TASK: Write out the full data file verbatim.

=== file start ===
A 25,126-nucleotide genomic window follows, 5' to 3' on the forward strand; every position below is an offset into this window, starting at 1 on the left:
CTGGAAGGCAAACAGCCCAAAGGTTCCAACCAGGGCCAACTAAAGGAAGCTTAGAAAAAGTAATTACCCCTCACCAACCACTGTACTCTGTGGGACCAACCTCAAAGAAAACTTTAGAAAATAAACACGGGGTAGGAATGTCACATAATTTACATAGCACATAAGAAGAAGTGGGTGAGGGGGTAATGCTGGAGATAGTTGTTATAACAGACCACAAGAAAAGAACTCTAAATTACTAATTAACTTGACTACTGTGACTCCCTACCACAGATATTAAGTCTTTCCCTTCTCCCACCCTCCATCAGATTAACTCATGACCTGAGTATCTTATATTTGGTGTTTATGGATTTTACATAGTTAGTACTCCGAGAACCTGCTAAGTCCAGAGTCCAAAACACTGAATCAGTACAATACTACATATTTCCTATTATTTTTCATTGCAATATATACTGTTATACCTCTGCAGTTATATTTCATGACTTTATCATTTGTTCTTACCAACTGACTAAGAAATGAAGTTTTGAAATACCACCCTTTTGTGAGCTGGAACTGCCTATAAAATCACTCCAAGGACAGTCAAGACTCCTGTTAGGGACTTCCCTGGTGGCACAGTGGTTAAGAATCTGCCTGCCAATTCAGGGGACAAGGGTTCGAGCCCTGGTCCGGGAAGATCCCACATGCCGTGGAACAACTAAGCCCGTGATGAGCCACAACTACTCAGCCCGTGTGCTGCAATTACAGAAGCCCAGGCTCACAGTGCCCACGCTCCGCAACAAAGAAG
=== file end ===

A 25,126-nucleotide genomic window follows, 5' to 3' on the forward strand; every position below is an offset into this window, starting at 1 on the left:
CTGGAAGGCAAACAGCCCAAAGGTTCCAACCAGGGCCAACTAAAGGAAGCTTAGAAAAAGTAATTACCCCTCACCAACCACTGTACTCTGTGGGACCAACCTCAAAGAAAACTTTAGAAAATAAACACGGGGTAGGAATGTCACATAATTTACATAGCACATAAGAAGAAGTGGGTGAGGGGGTAATGCTGGAGATAGTTGTTATAACAGACCACAAGAAAAGAACTCTAAATTACTAATTAACTTGACTACTGTGACTCCCTACCACAGATATTAAGTCTTTCCCTTCTCCCACCCTCCATCAGATTAACTCATGACCTGAGTATCTTATATTTGGTGTTTATGGATTTTACATAGTTAGTACTCCGAGAACCTGCTAAGTCCAGAGTCCAAAACACTGAATCAGTACAATACTACATATTTCCTATTATTTTTCATTGCAATATATACTGTTATACCTCTGCAGTTATATTTCATGACTTTATCATTTGTTCTTACCAACTGACTAAGAAATGAAGTTTTGAAATACCACCCTTTTGTGAGCTGGAACTGCCTATAAAATCACTCCAAGGACAGTCAAGACTCCTGTTAGGGACTTCCCTGGTGGCACAGTGGTTAAGAATCTGCCTGCCAATTCAGGGGACAAGGGTTCGAGCCCTGGTCCGGGAAGATCCCACATGCCGTGGAACAACTAAGCCCGTGATGAGCCACAACTACTCAGCCCGTGTGCTGCAATTACAGAAGCCCAGGCTCACAGTGCCCACGCTCCGCAACAAAGAAG